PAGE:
Defenders of Tasmania welcome National Disability Strategy 2021-2031 | Examiner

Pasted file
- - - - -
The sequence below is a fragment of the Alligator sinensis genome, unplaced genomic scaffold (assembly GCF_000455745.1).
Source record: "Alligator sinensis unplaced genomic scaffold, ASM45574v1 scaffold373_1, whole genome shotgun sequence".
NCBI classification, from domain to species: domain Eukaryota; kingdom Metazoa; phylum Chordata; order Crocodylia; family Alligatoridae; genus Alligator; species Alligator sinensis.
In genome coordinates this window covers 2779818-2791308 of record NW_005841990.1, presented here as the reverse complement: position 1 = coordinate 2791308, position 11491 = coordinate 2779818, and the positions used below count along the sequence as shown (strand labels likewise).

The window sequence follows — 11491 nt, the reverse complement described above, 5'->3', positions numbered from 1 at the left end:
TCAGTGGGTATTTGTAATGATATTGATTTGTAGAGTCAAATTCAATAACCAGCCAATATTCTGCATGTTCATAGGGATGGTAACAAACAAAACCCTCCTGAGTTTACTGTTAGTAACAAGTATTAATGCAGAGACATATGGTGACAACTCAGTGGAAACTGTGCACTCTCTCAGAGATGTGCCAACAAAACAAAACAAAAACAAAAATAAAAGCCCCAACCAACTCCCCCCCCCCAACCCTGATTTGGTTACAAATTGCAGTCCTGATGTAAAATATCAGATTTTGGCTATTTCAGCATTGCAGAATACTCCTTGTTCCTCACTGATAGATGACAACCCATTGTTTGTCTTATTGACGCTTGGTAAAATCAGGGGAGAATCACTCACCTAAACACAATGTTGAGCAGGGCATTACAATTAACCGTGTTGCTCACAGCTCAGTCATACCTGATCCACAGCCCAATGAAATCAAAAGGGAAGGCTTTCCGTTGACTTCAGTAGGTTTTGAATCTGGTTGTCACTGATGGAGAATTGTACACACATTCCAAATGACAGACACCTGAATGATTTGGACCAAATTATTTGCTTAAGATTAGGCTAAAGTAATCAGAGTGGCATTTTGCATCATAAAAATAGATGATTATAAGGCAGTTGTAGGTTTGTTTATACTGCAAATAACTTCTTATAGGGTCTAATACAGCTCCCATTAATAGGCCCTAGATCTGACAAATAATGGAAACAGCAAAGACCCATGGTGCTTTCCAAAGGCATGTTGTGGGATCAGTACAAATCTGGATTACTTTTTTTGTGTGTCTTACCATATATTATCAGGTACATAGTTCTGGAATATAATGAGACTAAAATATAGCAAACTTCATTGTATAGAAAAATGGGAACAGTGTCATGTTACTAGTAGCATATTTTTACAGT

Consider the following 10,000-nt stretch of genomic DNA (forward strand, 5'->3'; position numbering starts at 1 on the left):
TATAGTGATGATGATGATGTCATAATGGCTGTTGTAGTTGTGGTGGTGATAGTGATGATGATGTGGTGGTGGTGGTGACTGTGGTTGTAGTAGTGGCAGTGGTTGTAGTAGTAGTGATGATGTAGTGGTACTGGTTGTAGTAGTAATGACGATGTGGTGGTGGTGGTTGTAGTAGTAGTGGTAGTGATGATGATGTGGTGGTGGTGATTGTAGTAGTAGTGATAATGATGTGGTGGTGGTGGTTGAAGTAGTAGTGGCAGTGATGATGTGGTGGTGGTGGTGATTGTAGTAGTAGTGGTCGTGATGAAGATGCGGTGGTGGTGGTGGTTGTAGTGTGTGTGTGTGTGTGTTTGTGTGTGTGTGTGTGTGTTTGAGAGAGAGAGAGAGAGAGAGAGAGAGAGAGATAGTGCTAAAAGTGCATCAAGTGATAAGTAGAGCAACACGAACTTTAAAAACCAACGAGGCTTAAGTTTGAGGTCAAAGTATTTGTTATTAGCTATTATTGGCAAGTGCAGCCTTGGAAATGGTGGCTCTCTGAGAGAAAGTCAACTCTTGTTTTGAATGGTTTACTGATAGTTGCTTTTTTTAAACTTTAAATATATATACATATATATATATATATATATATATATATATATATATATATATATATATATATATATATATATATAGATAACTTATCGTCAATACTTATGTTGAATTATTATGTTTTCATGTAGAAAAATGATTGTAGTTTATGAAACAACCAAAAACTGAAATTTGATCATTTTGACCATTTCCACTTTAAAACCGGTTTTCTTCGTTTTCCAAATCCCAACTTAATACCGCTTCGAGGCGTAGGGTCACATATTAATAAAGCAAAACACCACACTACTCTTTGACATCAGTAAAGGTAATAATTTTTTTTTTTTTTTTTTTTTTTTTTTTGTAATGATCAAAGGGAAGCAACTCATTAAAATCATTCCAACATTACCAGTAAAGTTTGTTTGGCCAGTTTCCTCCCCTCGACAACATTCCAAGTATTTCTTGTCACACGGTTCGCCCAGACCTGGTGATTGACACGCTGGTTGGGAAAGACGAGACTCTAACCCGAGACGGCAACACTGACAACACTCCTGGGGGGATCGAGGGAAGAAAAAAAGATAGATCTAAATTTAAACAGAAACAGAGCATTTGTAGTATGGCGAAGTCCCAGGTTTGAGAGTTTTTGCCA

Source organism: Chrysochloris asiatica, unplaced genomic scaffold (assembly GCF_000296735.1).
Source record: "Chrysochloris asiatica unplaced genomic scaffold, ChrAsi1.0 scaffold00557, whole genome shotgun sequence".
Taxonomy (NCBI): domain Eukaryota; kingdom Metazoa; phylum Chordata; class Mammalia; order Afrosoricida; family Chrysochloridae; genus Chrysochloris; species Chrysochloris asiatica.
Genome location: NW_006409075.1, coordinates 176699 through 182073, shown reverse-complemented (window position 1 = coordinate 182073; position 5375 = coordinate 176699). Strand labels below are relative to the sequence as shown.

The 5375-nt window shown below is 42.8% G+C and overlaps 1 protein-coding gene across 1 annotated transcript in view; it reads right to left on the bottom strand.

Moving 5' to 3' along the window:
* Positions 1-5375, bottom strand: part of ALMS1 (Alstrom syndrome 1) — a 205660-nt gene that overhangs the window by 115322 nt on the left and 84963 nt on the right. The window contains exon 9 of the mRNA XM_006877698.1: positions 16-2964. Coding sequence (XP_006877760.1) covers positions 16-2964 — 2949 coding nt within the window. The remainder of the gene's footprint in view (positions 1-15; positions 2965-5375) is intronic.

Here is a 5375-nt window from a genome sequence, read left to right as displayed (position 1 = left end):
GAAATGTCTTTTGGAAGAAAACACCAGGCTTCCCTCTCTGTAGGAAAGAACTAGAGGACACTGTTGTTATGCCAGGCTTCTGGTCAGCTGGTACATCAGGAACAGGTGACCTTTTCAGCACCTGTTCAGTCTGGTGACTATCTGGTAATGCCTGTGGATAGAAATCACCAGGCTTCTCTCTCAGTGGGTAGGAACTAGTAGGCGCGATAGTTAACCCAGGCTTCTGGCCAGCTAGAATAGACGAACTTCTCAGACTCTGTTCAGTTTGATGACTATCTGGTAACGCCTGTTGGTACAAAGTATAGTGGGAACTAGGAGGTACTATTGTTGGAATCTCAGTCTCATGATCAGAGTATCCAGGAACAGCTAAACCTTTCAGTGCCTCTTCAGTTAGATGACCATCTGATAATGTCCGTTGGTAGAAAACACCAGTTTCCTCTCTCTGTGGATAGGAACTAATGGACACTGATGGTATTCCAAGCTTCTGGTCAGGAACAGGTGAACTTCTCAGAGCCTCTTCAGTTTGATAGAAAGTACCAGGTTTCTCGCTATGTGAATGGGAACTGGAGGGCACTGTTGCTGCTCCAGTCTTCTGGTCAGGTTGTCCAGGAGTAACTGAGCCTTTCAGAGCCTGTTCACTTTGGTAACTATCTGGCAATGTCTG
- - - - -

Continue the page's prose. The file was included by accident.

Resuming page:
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The National Disability Strategy 2021-2031 was released last week to coincide with the International Day of Persons with Disabilities. While Tasmania has the highest disability rate in Australia – one in four Tasmanians live with a disability – advocates questioned the strength of the state’s commitment to implementing the strategy’s recommendations . Developed after extensive consultations with people with disabilities and the sector, the National Disability Strategy 2021-2031 defined its vision as “an inclusive Australian society that ensures people with disabilities can achieve their potential, as equal members of the community. community ”. READ MORE: TGA approves Pfizer vaccine for school-aged children. and the realization of the human rights of persons with disabilities. Seven areas were identified by people with disabilities as needing improvement to achieve the vision of the strategy; employment and financial security, inclusive homes and communities, security, rights and justice, personal and community support, education and learning, health and wellness, and community attitudes. Disability Voices Tasmania President Michael Small praised the strategy as well as Tasmania’s overall commitment as a signatory. READ MORE: Cracks and a bang: Tasmanian owner demands answers from builder “We are delighted Tasmania has made this contribution, we are really delighted that throughout the strategy the key concept is that of the inclusion and the right of people with disabilities to fully exercise their rights as citizens, “he said.” This is a very important set of principles and expectations that reflect the desire of the community to ensuring that people with disabilities are seen, welcomed and participating as equal citizens. Mr. Small’s sentiments were echoed by Tasmanian Disability Advocate and Advocate Jane Wardlaw, who said she was delighted to see independence and self-determination at the heart of the strategy. “I think this is a big step in the right direction, we have been waiting for this strategy for some time and I really like all areas of results,” said Ms War dlaw. READ MORE: Lucie is out of jail but doesn’t know how to take the next step. Mr Small said the targeted action plans were the “guts” of the strategy and that he believed the most work could be done. “Action plans are where we find statements from the Commonwealth and each state and territory on what they’re going to do around this policy area.” I have to say that from our first assessment, this tis the crux of the matter, this is where the real potential for growth and development and the opportunities for people with disabilities is manifested. “And from my initial assessment of Tasmania’s actions in the policy areas, I have to say that from a Disability Voices Tasmania perspective, we believe that the material that exists is a start and is not yet reaching the opportunities that we hope we can work with the government on. ” Mr Small said that while other states had set clear targets and goals in line with the goals of the action plan, Tasmania was largely committed to maintaining existing strategies. Mr Small said as an example, in the employment policy area, NSW has pledged to double the proportion of people with disabilities employed in the NSW civil service by 2025, while Tasmania committed to finalizing the current policy reviews. “So we have a state that says its actions come down to reviewing existing legislation or existing activities, and we have other states that seem to come up with very practical and very measurable actions that could benefit people with disabilities in a huge way.” said Mr Small. “At the moment my reading of Tasmania’s contributions is that [the state has been making] very valuable commitments to continue what they have been doing, but I don’t see much new there. “Disability Voices Tasmania would like to sit down with the government and work on additional actions and strategies that can really address these targeted areas of action.” What do you think? Send us a letter to the editor:

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